Please note that many of the original mechanical baseboard thermostats were rated at 22 amps. The ELV1 is only rated at 16 amps. It is possible to have enough baseboard units on one of the old mechanical thermostats to overload the ELV1, please make sure you do not do this! You can, very carefully, read the amperage of the existing circuit using a clamp on ammeter. You can calculate an approximate amperage, by first doing the steps above to find the baseboard heater load wiring, and then measuring the resistance in Ohms. For the most conservative measure divide 240 Volts by your Ohms reading. For my example above 240 Volts/ 40 Ohms = 6 amps, well within the ELV1 specs. You probably should not use the ELV1 on a circuit that reads below 15 ohms. Please do review the ELV1 instructions and do not exceed the maximum wattage, or amperage, rating. Check by adding all the baseboard units wattages that are in the circuit. You will find the wattage marked on each unit, probably behind the wiring cover.
My new thermostats
To the right, the new ELV1 thermostat and below a shot of the base plate after wiring it in place.
You can see the ELV1 base plate only has two wires since it is a "single pole" device. This base plate seems to house the actual relay or switch that will turn the baseboard heater(s) on and off. For this photo the ELV1 thermostat itself is removed from the base plate.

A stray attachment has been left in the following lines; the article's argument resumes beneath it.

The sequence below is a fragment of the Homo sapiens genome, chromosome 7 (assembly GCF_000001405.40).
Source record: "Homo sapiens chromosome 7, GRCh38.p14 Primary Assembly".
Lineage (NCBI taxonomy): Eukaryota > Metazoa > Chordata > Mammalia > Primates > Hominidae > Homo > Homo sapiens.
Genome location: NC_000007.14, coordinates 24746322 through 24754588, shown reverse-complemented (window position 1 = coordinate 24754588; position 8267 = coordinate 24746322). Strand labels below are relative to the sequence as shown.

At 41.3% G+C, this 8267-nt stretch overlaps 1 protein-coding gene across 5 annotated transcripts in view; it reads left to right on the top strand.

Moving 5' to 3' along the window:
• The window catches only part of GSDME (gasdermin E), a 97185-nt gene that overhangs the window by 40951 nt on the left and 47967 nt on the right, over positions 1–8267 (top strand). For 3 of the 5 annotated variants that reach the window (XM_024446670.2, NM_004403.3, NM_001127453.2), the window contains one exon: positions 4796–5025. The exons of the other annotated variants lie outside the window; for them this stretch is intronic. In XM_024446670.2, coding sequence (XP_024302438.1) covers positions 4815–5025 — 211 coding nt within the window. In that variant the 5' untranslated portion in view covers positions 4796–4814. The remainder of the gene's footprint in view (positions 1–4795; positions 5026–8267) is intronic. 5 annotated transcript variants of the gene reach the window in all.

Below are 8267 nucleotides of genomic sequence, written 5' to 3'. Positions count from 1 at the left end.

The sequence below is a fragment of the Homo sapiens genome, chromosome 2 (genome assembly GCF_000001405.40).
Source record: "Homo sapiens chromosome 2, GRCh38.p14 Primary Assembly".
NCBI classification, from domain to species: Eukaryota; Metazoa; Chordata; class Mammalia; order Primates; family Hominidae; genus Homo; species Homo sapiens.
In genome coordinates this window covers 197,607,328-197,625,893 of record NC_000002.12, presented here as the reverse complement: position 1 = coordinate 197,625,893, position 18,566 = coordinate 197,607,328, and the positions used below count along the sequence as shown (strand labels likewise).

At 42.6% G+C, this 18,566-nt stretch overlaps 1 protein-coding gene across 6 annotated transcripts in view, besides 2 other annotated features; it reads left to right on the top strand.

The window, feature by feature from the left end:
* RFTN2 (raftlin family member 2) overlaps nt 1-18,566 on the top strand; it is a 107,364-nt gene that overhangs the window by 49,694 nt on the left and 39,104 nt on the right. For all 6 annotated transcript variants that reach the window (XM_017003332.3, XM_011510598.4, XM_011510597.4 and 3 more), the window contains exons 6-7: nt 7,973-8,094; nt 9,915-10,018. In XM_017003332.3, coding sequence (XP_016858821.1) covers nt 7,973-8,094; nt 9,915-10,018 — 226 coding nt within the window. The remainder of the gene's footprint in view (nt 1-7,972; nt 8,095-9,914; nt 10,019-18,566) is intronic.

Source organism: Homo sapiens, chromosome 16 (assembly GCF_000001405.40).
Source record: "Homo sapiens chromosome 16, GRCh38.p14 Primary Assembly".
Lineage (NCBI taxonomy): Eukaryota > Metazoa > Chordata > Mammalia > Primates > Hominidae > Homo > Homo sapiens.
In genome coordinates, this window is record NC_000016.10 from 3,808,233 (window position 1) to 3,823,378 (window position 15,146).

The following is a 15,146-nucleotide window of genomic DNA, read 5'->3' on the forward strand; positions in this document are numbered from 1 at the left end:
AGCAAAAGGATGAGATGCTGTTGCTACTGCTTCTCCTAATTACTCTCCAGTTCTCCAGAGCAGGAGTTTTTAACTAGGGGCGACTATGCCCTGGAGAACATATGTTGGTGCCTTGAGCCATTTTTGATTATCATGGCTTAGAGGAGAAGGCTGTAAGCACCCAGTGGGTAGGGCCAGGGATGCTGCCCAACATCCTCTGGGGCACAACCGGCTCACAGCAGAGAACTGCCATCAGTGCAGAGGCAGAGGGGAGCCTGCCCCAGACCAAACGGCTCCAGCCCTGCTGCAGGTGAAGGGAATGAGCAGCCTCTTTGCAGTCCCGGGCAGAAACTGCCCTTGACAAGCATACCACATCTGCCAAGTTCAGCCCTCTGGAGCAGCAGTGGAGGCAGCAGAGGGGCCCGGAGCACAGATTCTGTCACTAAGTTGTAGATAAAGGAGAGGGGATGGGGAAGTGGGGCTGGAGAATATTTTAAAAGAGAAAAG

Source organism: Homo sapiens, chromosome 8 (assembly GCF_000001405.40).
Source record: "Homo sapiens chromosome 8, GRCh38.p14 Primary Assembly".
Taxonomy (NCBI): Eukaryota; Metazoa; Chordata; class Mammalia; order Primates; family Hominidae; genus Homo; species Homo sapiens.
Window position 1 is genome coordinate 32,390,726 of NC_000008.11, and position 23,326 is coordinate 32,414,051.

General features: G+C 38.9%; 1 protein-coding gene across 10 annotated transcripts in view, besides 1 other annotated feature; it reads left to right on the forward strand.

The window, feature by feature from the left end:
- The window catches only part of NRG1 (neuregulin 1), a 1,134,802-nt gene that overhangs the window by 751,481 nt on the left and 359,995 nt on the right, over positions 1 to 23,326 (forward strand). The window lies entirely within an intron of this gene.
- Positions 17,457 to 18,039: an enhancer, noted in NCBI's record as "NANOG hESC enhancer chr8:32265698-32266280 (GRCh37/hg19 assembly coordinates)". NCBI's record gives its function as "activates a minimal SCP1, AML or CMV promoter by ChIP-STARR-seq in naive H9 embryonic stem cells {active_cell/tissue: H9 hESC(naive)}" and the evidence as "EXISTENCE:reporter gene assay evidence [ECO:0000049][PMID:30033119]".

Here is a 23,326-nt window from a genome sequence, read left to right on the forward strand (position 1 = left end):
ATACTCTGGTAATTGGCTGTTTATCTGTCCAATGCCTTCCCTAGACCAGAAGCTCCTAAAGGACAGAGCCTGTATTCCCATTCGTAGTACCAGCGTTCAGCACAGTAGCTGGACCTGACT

|And now Honeywell has 4 wire thermostats. These should be "drop in" replacements. No batteries. I have found the batteries used in the ELV1 last a long time, and you can remove the ELV1 for in chair programming. The Honeywell 8230 may be quieter. The 7235 is NOT programmable.|
To use the new "single pole" thermostat you must first connect one wire from each incoming cable directly to one wire of the other incoming cable. In my case this is the upper wire nut in the photo above and I tied the two black wires together. I could have tied the two red wires together instead.
The incoming wires should be a red and black pair or black and black pair for both cables. If there is a white wire in your box, somebody did not follow the electrical code, or you have some type of complex setup. In my house I ran into both color schemes (black/black, red/black). My home is modular so the two half's were probably built at different times and wired by different electricians. There are numerous differences in quality of the two half's of our house!